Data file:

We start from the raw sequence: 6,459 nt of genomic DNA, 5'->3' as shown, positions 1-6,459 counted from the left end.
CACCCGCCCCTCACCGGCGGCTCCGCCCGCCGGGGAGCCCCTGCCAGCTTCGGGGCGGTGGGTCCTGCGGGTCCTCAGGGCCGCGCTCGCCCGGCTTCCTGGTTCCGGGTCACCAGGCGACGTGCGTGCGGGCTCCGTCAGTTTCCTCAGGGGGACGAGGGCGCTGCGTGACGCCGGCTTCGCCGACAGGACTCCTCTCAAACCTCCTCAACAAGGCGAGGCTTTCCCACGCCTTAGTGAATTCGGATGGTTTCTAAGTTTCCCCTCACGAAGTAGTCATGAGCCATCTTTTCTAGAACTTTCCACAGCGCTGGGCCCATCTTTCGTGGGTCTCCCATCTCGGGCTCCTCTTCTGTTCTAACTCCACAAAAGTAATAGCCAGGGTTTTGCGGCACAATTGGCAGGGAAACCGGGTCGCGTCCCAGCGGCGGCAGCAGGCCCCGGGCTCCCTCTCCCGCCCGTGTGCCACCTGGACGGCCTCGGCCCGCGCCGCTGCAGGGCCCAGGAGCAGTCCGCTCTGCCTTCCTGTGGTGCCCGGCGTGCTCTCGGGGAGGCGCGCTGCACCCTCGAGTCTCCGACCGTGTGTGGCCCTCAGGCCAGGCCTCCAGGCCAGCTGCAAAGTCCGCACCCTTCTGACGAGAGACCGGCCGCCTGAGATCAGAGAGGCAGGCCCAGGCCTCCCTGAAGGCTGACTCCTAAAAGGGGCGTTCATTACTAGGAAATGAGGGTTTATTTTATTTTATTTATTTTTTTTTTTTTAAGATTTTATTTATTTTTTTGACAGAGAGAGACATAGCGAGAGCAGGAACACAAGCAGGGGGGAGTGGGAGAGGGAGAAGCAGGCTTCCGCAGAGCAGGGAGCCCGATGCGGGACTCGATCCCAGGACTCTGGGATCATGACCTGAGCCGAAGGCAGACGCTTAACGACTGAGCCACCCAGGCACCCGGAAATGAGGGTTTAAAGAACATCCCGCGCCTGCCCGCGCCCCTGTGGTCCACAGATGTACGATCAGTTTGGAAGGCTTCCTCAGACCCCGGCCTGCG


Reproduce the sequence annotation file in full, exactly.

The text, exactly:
We start from the raw sequence: 6,459 nt of genomic DNA, 5'->3' as shown, positions 1-6,459 counted from the left end.
CACCCGCCCCTCACCGGCGGCTCCGCCCGCCGGGGAGCCCCTGCCAGCTTCGGGGCGGTGGGTCCTGCGGGTCCTCAGGGCCGCGCTCGCCCGGCTTCCTGGTTCCGGGTCACCAGGCGACGTGCGTGCGGGCTCCGTCAGTTTCCTCAGGGGGACGAGGGCGCTGCGTGACGCCGGCTTCGCCGACAGGACTCCTCTCAAACCTCCTCAACAAGGCGAGGCTTTCCCACGCCTTAGTGAATTCGGATGGTTTCTAAGTTTCCCCTCACGAAGTAGTCATGAGCCATCTTTTCTAGAACTTTCCACAGCGCTGGGCCCATCTTTCGTGGGTCTCCCATCTCGGGCTCCTCTTCTGTTCTAACTCCACAAAAGTAATAGCCAGGGTTTTGCGGCACAATTGGCAGGGAAACCGGGTCGCGTCCCAGCGGCGGCAGCAGGCCCCGGGCTCCCTCTCCCGCCCGTGTGCCACCTGGACGGCCTCGGCCCGCGCCGCTGCAGGGCCCAGGAGCAGTCCGCTCTGCCTTCCTGTGGTGCCCGGCGTGCTCTCGGGGAGGCGCGCTGCACCCTCGAGTCTCCGACCGTGTGTGGCCCTCAGGCCAGGCCTCCAGGCCAGCTGCAAAGTCCGCACCCTTCTGACGAGAGACCGGCCGCCTGAGATCAGAGAGGCAGGCCCAGGCCTCCCTGAAGGCTGACTCCTAAAAGGGGCGTTCATTACTAGGAAATGAGGGTTTATTTTATTTTATTTATTTTTTTTTTTTTAAGATTTTATTTATTTTTTTGACAGAGAGAGACATAGCGAGAGCAGGAACACAAGCAGGGGGGAGTGGGAGAGGGAGAAGCAGGCTTCCGCAGAGCAGGGAGCCCGATGCGGGACTCGATCCCAGGACTCTGGGATCATGACCTGAGCCGAAGGCAGACGCTTAACGACTGAGCCACCCAGGCACCCGGAAATGAGGGTTTAAAGAACATCCCGCGCCTGCCCGCGCCCCTGTGGTCCACAGATGTACGATCAGTTTGGAAGGCTTCCTCAGACCCCGGCCTGCG